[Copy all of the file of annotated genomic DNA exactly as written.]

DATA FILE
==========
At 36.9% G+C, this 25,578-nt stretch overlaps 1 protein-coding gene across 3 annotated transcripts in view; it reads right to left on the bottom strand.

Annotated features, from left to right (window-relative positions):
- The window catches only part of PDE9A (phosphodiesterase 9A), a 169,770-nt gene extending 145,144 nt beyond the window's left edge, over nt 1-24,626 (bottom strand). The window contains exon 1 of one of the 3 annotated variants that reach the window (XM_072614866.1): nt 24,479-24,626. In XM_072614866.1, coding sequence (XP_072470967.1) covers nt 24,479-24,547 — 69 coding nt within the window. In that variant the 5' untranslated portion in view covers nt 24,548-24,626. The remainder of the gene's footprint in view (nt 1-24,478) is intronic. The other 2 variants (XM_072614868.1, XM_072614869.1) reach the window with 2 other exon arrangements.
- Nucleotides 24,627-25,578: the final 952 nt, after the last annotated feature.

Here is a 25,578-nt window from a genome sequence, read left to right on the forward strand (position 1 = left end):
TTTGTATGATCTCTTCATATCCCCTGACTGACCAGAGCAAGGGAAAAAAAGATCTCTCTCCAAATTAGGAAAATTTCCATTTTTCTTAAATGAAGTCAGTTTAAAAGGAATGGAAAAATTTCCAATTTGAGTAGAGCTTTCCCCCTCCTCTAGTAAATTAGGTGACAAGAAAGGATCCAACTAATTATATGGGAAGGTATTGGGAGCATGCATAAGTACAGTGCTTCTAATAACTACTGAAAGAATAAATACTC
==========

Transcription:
At 36.9% G+C, this 25,578-nt stretch overlaps 1 protein-coding gene across 3 annotated transcripts in view; it reads right to left on the bottom strand.

Annotated features, from left to right (window-relative positions):
- The window catches only part of PDE9A (phosphodiesterase 9A), a 169,770-nt gene extending 145,144 nt beyond the window's left edge, over nt 1-24,626 (bottom strand). The window contains exon 1 of one of the 3 annotated variants that reach the window (XM_072614866.1): nt 24,479-24,626. In XM_072614866.1, coding sequence (XP_072470967.1) covers nt 24,479-24,547 — 69 coding nt within the window. In that variant the 5' untranslated portion in view covers nt 24,548-24,626. The remainder of the gene's footprint in view (nt 1-24,478) is intronic. The other 2 variants (XM_072614868.1, XM_072614869.1) reach the window with 2 other exon arrangements.
- Nucleotides 24,627-25,578: the final 952 nt, after the last annotated feature.

Here is a 25,578-nt window from a genome sequence, read left to right on the forward strand (position 1 = left end):
TTTGTATGATCTCTTCATATCCCCTGACTGACCAGAGCAAGGGAAAAAAAGATCTCTCTCCAAATTAGGAAAATTTCCATTTTTCTTAAATGAAGTCAGTTTAAAAGGAATGGAAAAATTTCCAATTTGAGTAGAGCTTTCCCCCTCCTCTAGTAAATTAGGTGACAAGAAAGGATCCAACTAATTATATGGGAAGGTATTGGGAGCATGCATAAGTACAGTGCTTCTAATAACTACTGAAAGAATAAATACTC